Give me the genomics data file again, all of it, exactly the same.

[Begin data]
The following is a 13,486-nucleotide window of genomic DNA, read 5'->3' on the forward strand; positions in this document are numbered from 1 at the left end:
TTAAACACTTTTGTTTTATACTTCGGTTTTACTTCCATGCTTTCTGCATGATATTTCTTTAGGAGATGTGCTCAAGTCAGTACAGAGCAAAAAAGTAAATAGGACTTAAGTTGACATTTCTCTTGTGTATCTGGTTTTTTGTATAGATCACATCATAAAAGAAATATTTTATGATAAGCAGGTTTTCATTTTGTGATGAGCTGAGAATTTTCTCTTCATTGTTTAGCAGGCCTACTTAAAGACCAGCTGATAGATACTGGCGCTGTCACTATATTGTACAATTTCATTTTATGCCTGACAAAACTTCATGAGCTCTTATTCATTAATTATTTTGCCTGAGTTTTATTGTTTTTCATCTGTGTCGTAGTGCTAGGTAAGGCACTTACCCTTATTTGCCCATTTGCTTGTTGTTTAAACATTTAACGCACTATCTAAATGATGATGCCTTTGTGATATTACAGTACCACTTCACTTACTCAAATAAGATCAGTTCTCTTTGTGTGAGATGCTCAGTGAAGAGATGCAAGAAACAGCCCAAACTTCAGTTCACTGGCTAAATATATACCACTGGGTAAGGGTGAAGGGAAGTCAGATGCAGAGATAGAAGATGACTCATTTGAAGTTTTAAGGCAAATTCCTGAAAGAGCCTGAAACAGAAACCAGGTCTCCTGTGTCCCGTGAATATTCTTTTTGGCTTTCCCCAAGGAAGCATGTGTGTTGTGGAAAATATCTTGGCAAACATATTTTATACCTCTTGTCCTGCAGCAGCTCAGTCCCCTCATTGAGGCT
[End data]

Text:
The following is a 13,486-nucleotide window of genomic DNA, read 5'->3' on the forward strand; positions in this document are numbered from 1 at the left end:
TTAAACACTTTTGTTTTATACTTCGGTTTTACTTCCATGCTTTCTGCATGATATTTCTTTAGGAGATGTGCTCAAGTCAGTACAGAGCAAAAAAGTAAATAGGACTTAAGTTGACATTTCTCTTGTGTATCTGGTTTTTTGTATAGATCACATCATAAAAGAAATATTTTATGATAAGCAGGTTTTCATTTTGTGATGAGCTGAGAATTTTCTCTTCATTGTTTAGCAGGCCTACTTAAAGACCAGCTGATAGATACTGGCGCTGTCACTATATTGTACAATTTCATTTTATGCCTGACAAAACTTCATGAGCTCTTATTCATTAATTATTTTGCCTGAGTTTTATTGTTTTTCATCTGTGTCGTAGTGCTAGGTAAGGCACTTACCCTTATTTGCCCATTTGCTTGTTGTTTAAACATTTAACGCACTATCTAAATGATGATGCCTTTGTGATATTACAGTACCACTTCACTTACTCAAATAAGATCAGTTCTCTTTGTGTGAGATGCTCAGTGAAGAGATGCAAGAAACAGCCCAAACTTCAGTTCACTGGCTAAATATATACCACTGGGTAAGGGTGAAGGGAAGTCAGATGCAGAGATAGAAGATGACTCATTTGAAGTTTTAAGGCAAATTCCTGAAAGAGCCTGAAACAGAAACCAGGTCTCCTGTGTCCCGTGAATATTCTTTTTGGCTTTCCCCAAGGAAGCATGTGTGTTGTGGAAAATATCTTGGCAAACATATTTTATACCTCTTGTCCTGCAGCAGCTCAGTCCCCTCATTGAGGCT